“All we can do to reduce our production is to cut compost production. It takes eight weeks to come into effect. We’re still now picking off the compost produced before lockdown.”
If the economy doesn’t come right within the next six months, “mushrooms are a luxury food, not a staple food, we will close down”.
“If the economy shrinks it will mean the man in the street won’t have any money.
“And you can’t turn a mushroom farm into anything else. They grow in the dark. It’s a very expensive operation. Computers control everything. We import peat each month from Ireland so there’s the exchange rate. We need to cover costs.
“A lot of restaurants likely won’t open again. We’re hoping fast foods will open. They will help.
“But tourists won’t come flooding back. I’ve spoken to other farmers. International demand for citrus is right down. And avos. And China is the biggest market for macadamias and that’s right down. Exports are way off. The restaurants, many have had no income for weeks. Other small businesses too. What is going to kickstart them?”
I’m making lunch on Saturday. For me. I’ve sliced and fried some of Stewart’s mushrooms in olive oil with garlic, and a small piece of straight-from-the-ocean Bartho’s “red”. Made a little salad with the few leaves of rocket from the garden downstairs that by some miracle survived the bugs.
I check when I get a Whatsapp. See it’s from the man I have in my phone as “Pascal student”. Pascal is Congolese. Three or four years ago, he came to Talk English classes, where volunteers help a mix of adult Zulu speakers and foreign students from other parts of Africa converse better in English. Back then he asked me for my number. Sometimes he would practise his English by WhatsApp. Once when a young academic from the US was staying with me, researching Congolese hairdressers in Durban for her social anthropology Masters, I linked her up with Pascal. He helped.
He connects every five or six months to say Hi. This time it’s a different sort of message.
“I am asking for help if you know some organisation who distribute food or any help during lockdown time. Can you connect me to them please. We can’t work and my provisions are almost finished. I wish you best, good and strong health.”
I write back. I’ve heard there are feeding schemes down near South Beach where I know he lives in some semi-derelict accommodation in dire conditions doing his best. Now, I discover, with two friends in a tiny room. “There is a feeding scheme for citizens. Not for foreigners,” he writes back. “Another one told me to wait for a food parcel. We been waiting a week.”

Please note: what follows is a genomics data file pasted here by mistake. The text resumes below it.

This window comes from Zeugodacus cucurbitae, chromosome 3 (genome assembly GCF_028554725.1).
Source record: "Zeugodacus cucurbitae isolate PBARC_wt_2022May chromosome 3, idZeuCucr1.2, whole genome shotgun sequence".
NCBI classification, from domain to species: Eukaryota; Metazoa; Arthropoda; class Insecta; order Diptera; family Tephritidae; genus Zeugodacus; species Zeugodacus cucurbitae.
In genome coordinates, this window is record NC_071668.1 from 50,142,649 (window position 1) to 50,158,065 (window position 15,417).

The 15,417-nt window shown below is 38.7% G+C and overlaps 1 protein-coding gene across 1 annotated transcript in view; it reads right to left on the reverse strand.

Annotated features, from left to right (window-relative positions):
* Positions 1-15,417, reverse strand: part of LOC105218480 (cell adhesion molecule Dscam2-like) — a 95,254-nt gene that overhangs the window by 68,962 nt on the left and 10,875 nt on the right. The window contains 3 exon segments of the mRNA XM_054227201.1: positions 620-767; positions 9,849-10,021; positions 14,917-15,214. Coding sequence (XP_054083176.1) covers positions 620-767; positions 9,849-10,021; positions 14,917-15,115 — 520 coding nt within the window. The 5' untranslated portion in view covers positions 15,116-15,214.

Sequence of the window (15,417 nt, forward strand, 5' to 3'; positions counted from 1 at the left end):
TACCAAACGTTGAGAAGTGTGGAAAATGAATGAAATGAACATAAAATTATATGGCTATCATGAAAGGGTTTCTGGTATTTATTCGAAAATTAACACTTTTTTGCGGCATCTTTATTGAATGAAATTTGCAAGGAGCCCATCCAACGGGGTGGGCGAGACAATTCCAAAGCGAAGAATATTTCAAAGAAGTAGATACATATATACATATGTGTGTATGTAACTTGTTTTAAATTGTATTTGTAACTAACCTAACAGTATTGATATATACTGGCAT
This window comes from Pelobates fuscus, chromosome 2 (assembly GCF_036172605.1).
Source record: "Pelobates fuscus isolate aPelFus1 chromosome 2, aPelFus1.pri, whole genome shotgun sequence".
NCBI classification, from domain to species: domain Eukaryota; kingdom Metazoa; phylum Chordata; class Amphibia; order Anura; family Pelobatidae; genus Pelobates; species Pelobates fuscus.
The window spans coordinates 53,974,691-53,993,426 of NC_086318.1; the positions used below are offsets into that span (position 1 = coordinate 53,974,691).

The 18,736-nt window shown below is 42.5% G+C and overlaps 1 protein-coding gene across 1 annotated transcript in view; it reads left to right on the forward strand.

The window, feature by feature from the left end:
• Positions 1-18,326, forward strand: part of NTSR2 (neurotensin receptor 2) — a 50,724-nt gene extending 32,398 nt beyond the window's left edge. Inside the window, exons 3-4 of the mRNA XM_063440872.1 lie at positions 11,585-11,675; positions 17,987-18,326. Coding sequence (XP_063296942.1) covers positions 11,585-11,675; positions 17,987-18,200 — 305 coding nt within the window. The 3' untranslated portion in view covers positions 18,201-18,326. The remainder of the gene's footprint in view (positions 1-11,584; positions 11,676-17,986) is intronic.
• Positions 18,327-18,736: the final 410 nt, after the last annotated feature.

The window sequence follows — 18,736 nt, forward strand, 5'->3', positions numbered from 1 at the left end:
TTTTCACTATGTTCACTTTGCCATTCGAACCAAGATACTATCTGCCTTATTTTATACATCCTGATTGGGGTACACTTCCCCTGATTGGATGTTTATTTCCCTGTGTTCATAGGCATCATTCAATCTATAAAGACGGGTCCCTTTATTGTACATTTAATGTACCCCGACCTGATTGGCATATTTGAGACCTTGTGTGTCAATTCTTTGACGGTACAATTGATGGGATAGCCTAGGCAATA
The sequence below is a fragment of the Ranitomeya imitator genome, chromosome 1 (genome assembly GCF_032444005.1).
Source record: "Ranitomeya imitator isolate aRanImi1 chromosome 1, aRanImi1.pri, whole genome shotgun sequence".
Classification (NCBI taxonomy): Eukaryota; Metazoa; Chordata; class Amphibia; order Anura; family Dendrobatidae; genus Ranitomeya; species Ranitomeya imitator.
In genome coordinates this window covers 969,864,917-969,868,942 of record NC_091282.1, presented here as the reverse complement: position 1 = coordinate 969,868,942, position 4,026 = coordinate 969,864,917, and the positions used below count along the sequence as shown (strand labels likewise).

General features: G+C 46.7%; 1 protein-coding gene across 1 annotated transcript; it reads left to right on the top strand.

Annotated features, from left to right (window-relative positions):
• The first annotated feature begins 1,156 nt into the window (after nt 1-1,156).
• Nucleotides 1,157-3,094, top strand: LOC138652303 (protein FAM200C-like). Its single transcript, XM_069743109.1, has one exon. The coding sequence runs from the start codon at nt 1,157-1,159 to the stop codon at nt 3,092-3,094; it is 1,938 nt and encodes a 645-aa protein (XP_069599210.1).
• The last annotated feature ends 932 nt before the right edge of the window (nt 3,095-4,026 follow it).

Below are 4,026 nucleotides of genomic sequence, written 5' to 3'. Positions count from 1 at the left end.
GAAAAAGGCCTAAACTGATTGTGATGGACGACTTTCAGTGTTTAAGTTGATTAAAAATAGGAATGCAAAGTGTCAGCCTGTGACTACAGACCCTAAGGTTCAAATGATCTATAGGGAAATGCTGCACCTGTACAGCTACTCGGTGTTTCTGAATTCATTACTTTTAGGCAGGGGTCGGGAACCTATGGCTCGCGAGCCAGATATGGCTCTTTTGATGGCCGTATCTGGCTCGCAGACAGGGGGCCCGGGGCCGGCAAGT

I WhatsApp my chef friend Marco, who has been working with a Muslim feeding scheme. Perhaps they deliver hampers in the neighbourhood. He gets it out on the website to all the volunteers. Gives my number. Still no luck five days later.
I connect with Julie, Talk English founder and chief organiser. She calls her contact at Refugee Social Services (RSS). They’re closing at 1pm. She gets an emergency number for Pascal to call on Monday. Turns out he called it some days ago. Awaits a response.
“What do they need?” she asks. “Maybe we could pay for some food.”
“We need only basic food. Rice, oil, beans, nyala,” Pascal responds.
I balk at contacting Faye, a friend who lives at the beachfront who people call on much too often because she always helps. But finally after many dead-ends, I do. Ask her if he can come to her block, walking distance, will she give him R200 for food and I will immediately transfer the money to her by EFT? She says sure, she will meet him at her back gate in half an hour. He gets his tide-over money. She tells me I can owe her a dinner.
Pascal WhatsApps a thank you. Writes: “We are like soldiers in the war. Any good ideas, please send. We must try any suggestions just to survive.”
On Monday, I contact Yasmin, head of RSS. Tell her Pascal’s plight. She tells me they’re getting 300 calls a day. Prioritising children, the disabled and the medically compromised. There is nothing she can do for him. But she does tell me one can now purchase a food voucher online and send it electronically: a new Shoprite service since lockdown.
I EFT a token amount into Pascal’s phones. Tell him Julie or I will send a voucher.
Because every food option, I have learned, is now beyond its limits. Shelters are no longer admitting people for fear of letting in the virus. They’re full, anyway, as are feeding schemes. Hamper services, even Gift of the Givers, have currently exceeded their capabilities.
On Monday, much earlier, thinking of Pascal, I look out my window. It is refuse day. The black bags from our building are already out. The first week of lockdown, nobody came to search through the bags, as used to happen. The second week, I noticed the bags had been opened. Now I watch a man at our bags. I watch him find a half container of Woolies full-cream yoghurt I tossed into the bin on Sunday night, having discovered it had turned rancid. I see him open the container. I see him lick from the lid. I see him tuck into the rancid contents with relish. Like a starving man. Which he is.
“Margie finds an old polka-dot dress that she wore when she was twenty. She pulls it over her head and tries to tighten the belt. Then she looks in the mirror and she laughs. Everything changes.”
This tweet-sized whimsy is from Karoo-based Zen master, human rights lawyer and sheep farmer, Antony Osler. From his book Stoep Zen.
Indeed, everything changes. And this too shall pass. If we don’t first. So may as well enjoy the sunrise, order fresh produce deliveries, slice the mushrooms, be ready on WhatsApp video at 7.30 to meet my erstwhile beachfront walking friends for our weekly virtual catch-up and coffee. And keep cooking. DM/TGIFood
Wanda Hennig is a food and travel writer based in Durban. She has worked on newspapers and magazines in South Africa and the San Francisco Bay Area and freelanced extensively. She is author of Cravings: A Zen-inspired memoir…. Reach her via her website wandahennig.com.
Daily Maverick © All rights reserved